Making investments toward reducing emissions has economy-wide benefits, but in the residential sector can lead to a “rebound effect,” where people use more energy than they did before when they know it’s cleaner and cheaper.
Read the full story from Sandia National Laboratories.
Sandia’s solar researchers and librarians have spent the past few years collecting, digitizing and cataloging a host of reports, memos, blueprints, photos and more on concentrating solar power, a kind of renewable energy produced by using large mirrors to reflect and concentrate sunlight onto a receiver on a tower to generate electricity. These historical research documents are now in a publicly accessible digital archive for other concentrating solar power researchers, historians, corporations and citizens to view.
Read the full story from WQAD.
The Quad Cities joined a new Mississippi River clean-up initiative that utilizes an app to track pollution data.
Xtreme cleanup and local governments have collaborated with the Mississippi River Plastic Pollution Initiative for a month-long program tracking data on litter along the river and the land that surrounds it. The app is called the Marine Debris Tracker app.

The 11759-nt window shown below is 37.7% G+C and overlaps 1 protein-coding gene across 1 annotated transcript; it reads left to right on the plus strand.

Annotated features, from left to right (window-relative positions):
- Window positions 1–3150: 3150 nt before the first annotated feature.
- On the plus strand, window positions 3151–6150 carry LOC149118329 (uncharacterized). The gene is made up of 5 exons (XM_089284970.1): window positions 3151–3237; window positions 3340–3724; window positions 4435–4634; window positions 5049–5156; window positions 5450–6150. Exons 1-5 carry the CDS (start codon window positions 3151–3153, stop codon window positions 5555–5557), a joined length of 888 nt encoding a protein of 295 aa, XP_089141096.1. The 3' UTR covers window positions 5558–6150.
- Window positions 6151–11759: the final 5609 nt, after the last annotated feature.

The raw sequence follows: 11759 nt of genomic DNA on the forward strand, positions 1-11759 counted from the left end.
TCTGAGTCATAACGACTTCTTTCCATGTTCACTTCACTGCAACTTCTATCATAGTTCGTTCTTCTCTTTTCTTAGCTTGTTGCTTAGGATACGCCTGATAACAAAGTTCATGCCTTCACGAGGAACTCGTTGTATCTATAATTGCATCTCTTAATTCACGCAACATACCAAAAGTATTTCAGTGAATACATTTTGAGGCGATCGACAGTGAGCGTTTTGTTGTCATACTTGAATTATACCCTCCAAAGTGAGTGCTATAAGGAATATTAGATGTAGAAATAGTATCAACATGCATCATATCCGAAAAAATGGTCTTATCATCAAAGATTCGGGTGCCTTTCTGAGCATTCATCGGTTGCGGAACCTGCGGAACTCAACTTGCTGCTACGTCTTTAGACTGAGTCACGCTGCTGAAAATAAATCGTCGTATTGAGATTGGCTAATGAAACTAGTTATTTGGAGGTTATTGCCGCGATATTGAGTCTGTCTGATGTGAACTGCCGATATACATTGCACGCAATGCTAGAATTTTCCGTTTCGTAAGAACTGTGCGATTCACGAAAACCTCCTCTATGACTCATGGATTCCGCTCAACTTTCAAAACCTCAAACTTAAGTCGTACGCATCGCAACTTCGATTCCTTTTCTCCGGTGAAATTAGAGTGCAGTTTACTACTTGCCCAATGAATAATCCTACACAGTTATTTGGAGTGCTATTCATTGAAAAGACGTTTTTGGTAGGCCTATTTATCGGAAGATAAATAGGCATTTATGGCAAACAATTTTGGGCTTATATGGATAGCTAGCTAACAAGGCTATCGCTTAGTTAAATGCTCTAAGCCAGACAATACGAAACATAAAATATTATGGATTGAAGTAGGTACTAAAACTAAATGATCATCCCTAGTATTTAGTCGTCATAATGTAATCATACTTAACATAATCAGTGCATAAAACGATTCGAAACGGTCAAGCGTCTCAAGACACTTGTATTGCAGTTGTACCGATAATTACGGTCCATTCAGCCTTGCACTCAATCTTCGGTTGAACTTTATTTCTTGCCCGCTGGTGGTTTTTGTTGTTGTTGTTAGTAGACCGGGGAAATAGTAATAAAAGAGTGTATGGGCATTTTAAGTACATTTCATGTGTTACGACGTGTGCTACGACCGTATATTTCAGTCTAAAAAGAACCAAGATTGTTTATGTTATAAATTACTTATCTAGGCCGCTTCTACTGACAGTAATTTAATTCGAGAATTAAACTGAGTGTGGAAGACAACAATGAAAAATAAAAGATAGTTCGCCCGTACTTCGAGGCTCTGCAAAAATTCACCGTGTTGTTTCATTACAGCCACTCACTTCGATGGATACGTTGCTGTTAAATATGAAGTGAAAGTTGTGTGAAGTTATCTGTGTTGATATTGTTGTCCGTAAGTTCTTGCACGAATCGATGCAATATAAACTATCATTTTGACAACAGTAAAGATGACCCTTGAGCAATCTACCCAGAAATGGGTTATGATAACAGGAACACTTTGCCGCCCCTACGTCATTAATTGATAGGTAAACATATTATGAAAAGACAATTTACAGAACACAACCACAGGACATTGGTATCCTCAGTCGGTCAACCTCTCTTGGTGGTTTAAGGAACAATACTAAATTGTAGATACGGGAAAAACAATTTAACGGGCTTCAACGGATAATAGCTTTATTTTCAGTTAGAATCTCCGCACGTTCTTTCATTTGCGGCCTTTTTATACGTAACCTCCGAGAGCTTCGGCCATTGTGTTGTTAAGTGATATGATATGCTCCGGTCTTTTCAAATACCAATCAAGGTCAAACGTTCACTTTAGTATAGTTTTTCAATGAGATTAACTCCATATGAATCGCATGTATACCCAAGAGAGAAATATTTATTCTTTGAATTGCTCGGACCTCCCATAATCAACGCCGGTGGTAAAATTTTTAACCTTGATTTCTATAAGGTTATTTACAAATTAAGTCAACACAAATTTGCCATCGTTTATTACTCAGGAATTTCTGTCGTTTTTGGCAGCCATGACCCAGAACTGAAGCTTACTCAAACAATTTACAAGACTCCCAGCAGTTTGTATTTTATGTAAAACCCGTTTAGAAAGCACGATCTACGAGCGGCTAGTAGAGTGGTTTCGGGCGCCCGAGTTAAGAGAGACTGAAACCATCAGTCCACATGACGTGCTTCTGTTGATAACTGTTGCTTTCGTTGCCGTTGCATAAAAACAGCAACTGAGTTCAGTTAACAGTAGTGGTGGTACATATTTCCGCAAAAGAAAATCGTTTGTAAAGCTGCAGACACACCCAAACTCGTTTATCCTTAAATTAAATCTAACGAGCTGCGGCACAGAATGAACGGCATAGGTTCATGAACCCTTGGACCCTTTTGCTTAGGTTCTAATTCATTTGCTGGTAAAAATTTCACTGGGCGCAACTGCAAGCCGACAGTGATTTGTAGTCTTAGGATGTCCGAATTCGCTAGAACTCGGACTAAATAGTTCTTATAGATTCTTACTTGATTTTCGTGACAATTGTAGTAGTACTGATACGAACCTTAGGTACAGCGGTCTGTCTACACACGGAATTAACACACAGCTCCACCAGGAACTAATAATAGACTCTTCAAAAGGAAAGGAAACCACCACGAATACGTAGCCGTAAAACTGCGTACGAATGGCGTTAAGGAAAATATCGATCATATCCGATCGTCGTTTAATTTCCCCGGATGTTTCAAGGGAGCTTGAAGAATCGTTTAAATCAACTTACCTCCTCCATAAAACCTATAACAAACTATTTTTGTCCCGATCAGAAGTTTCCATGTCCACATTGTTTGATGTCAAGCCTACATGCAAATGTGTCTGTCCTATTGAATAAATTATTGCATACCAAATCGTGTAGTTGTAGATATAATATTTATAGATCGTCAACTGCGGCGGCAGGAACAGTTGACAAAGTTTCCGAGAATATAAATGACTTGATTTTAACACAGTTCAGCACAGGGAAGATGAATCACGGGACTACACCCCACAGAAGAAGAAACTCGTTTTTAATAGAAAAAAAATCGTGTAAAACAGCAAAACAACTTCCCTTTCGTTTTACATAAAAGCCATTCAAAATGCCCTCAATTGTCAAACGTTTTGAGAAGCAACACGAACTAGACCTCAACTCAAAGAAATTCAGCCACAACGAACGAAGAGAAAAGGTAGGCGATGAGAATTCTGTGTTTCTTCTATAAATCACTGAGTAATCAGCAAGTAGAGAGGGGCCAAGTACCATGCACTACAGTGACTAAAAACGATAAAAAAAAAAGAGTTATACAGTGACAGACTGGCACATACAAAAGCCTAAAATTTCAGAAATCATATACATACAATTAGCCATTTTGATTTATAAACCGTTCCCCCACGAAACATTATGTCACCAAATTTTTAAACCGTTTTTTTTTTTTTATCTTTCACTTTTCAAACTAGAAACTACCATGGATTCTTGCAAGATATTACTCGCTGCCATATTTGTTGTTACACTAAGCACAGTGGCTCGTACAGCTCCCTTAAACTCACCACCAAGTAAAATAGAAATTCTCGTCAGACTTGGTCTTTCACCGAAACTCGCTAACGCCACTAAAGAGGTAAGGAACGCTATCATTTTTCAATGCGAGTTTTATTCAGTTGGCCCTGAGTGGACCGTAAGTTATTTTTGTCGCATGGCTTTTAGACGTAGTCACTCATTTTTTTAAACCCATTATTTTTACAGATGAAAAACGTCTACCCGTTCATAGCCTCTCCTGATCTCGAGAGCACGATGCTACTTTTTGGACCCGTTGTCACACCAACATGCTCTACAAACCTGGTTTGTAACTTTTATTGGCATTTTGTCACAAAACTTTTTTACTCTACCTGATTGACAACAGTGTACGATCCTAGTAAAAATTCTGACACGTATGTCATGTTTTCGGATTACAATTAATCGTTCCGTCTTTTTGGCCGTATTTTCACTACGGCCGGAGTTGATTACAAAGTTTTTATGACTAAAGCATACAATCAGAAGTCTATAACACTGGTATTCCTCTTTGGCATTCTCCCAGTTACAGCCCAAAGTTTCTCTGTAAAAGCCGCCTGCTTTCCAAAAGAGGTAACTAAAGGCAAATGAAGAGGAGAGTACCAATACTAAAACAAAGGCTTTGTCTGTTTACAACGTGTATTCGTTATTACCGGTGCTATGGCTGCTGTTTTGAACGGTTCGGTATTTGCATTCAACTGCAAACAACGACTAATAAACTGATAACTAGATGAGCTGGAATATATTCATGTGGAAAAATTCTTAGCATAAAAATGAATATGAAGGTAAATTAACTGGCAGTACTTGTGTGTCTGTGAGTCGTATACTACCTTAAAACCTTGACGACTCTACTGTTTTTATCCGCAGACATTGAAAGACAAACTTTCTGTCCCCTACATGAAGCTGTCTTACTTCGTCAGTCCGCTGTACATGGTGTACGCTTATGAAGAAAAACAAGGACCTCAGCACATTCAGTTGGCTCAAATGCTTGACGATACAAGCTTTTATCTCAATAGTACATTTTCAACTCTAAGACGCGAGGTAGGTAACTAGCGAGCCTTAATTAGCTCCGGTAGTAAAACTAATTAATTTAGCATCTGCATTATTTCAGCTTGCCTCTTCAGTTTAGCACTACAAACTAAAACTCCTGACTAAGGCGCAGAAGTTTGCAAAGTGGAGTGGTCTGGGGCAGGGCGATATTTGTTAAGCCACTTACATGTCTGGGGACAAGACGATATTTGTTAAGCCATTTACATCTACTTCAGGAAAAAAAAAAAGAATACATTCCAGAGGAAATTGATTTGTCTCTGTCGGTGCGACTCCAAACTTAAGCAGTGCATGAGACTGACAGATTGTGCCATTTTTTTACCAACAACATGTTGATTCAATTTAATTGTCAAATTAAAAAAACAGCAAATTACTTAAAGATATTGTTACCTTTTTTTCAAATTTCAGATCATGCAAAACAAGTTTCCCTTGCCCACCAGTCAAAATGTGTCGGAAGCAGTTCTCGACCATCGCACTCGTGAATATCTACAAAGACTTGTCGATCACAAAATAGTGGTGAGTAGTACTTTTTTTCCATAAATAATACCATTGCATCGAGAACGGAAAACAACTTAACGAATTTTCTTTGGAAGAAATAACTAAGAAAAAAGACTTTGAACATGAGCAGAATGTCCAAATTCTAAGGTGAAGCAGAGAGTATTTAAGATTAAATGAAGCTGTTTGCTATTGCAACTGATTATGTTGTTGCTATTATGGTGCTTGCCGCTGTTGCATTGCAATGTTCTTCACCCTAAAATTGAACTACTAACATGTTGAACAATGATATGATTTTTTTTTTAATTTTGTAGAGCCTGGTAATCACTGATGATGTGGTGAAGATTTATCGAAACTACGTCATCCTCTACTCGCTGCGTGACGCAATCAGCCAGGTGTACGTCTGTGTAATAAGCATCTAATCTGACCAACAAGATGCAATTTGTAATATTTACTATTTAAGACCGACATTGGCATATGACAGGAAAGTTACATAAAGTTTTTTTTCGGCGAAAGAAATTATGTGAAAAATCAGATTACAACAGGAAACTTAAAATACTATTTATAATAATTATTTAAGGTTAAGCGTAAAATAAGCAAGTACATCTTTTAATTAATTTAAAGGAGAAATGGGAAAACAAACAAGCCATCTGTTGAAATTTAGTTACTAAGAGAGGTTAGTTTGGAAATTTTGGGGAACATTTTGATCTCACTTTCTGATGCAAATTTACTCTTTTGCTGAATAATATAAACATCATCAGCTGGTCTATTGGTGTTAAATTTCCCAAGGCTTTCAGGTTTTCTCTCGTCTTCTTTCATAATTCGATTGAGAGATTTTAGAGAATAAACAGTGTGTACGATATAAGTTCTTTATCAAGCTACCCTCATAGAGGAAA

Read the full story from Griffith University.
Griffith University is driving the construction of EcoCommons, a world-first collaborative platform for analysing and modelling ecological and environmental challenges.
Read the full story from the European Space Agency.
When considering the implications of thawing permafrost, our initial worries are likely to turn to the major issue of methane being released into the atmosphere and exacerbating global warming or issues for local communities as the ground and infrastructure become unstable. While this is bad enough, new research reveals that the potential effects of permafrost thaw could also pose serious health threats.
As part of the ESA–NASA Arctic Methane and Permafrost Challenge, new research has revealed that rapidly thawing permafrost in the Arctic has the potential to release antibiotic-resistant bacteria, undiscovered viruses and even radioactive waste from Cold War nuclear reactors and submarines.
Read the full story at The Hill.
Prolonged exposure to air pollution and traffic noise may increase the risk of heart failure in women, according to a study released Wednesday.
Read the full story from the University of Chicago Press Journals.
A new study published in the Journal of the Association of Environmental and Resource Economists looks at the causal relationship between outdoor air pollution levels on nationwide university entry examination day and students’ cognitive performance in Brazil.
In “The Effects of Air Pollution on Students’ Cognitive Performance: Evidence from Brazilian University Entrance Tests,” authors Juliana Carneiro, Matthew A. Cole, and Eric Strobl use Brazilian data on concentrations of ozone (O3) and particulate matter (PM10) and a data set of students’ scores to examine the impact of air pollution on academic performance in national examinations. The air pollution data focuses on Rio de Janeiro and São Paulo—Brazil’s most industrialized states—using air pollution and weather monitoring station data to build a unique data panel from 2015–17.